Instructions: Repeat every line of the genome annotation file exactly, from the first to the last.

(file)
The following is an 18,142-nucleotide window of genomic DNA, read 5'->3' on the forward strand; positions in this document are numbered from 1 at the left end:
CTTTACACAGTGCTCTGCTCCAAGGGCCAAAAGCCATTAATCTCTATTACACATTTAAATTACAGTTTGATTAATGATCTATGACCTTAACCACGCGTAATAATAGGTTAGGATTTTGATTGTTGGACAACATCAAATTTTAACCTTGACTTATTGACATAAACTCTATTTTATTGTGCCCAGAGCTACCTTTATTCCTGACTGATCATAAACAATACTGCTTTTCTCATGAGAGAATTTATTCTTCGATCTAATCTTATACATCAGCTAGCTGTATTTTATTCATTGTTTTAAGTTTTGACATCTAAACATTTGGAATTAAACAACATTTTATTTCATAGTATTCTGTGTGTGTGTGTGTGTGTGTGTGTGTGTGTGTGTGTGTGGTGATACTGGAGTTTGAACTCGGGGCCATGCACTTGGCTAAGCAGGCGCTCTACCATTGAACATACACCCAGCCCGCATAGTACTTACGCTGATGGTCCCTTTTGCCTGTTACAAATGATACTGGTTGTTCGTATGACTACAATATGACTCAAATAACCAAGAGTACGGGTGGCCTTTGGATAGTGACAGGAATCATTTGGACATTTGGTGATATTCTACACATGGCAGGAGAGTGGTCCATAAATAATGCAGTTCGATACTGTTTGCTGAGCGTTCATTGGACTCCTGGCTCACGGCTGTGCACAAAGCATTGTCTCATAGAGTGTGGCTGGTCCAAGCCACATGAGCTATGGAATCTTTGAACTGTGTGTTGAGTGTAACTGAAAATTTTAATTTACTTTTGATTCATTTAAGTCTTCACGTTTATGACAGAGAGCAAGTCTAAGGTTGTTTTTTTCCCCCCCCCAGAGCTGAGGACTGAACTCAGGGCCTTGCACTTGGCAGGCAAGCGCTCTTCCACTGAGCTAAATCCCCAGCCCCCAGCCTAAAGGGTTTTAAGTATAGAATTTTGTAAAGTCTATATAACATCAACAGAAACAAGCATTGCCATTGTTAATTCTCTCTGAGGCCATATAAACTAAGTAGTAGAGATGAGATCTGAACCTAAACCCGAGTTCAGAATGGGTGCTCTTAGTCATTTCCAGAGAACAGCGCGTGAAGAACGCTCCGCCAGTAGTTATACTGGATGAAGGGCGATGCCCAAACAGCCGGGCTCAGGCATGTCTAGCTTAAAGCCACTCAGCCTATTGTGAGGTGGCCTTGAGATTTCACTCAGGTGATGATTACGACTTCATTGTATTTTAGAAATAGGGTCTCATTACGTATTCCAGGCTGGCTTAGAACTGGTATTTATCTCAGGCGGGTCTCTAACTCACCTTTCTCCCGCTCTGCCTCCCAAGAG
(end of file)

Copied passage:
The following is an 18,142-nucleotide window of genomic DNA, read 5'->3' on the forward strand; positions in this document are numbered from 1 at the left end:
CTTTACACAGTGCTCTGCTCCAAGGGCCAAAAGCCATTAATCTCTATTACACATTTAAATTACAGTTTGATTAATGATCTATGACCTTAACCACGCGTAATAATAGGTTAGGATTTTGATTGTTGGACAACATCAAATTTTAACCTTGACTTATTGACATAAACTCTATTTTATTGTGCCCAGAGCTACCTTTATTCCTGACTGATCATAAACAATACTGCTTTTCTCATGAGAGAATTTATTCTTCGATCTAATCTTATACATCAGCTAGCTGTATTTTATTCATTGTTTTAAGTTTTGACATCTAAACATTTGGAATTAAACAACATTTTATTTCATAGTATTCTGTGTGTGTGTGTGTGTGTGTGTGTGTGTGTGTGTGTGTGGTGATACTGGAGTTTGAACTCGGGGCCATGCACTTGGCTAAGCAGGCGCTCTACCATTGAACATACACCCAGCCCGCATAGTACTTACGCTGATGGTCCCTTTTGCCTGTTACAAATGATACTGGTTGTTCGTATGACTACAATATGACTCAAATAACCAAGAGTACGGGTGGCCTTTGGATAGTGACAGGAATCATTTGGACATTTGGTGATATTCTACACATGGCAGGAGAGTGGTCCATAAATAATGCAGTTCGATACTGTTTGCTGAGCGTTCATTGGACTCCTGGCTCACGGCTGTGCACAAAGCATTGTCTCATAGAGTGTGGCTGGTCCAAGCCACATGAGCTATGGAATCTTTGAACTGTGTGTTGAGTGTAACTGAAAATTTTAATTTACTTTTGATTCATTTAAGTCTTCACGTTTATGACAGAGAGCAAGTCTAAGGTTGTTTTTTTCCCCCCCCCAGAGCTGAGGACTGAACTCAGGGCCTTGCACTTGGCAGGCAAGCGCTCTTCCACTGAGCTAAATCCCCAGCCCCCAGCCTAAAGGGTTTTAAGTATAGAATTTTGTAAAGTCTATATAACATCAACAGAAACAAGCATTGCCATTGTTAATTCTCTCTGAGGCCATATAAACTAAGTAGTAGAGATGAGATCTGAACCTAAACCCGAGTTCAGAATGGGTGCTCTTAGTCATTTCCAGAGAACAGCGCGTGAAGAACGCTCCGCCAGTAGTTATACTGGATGAAGGGCGATGCCCAAACAGCCGGGCTCAGGCATGTCTAGCTTAAAGCCACTCAGCCTATTGTGAGGTGGCCTTGAGATTTCACTCAGGTGATGATTACGACTTCATTGTATTTTAGAAATAGGGTCTCATTACGTATTCCAGGCTGGCTTAGAACTGGTATTTATCTCAGGCGGGTCTCTAACTCACCTTTCTCCCGCTCTGCCTCCCAAGAG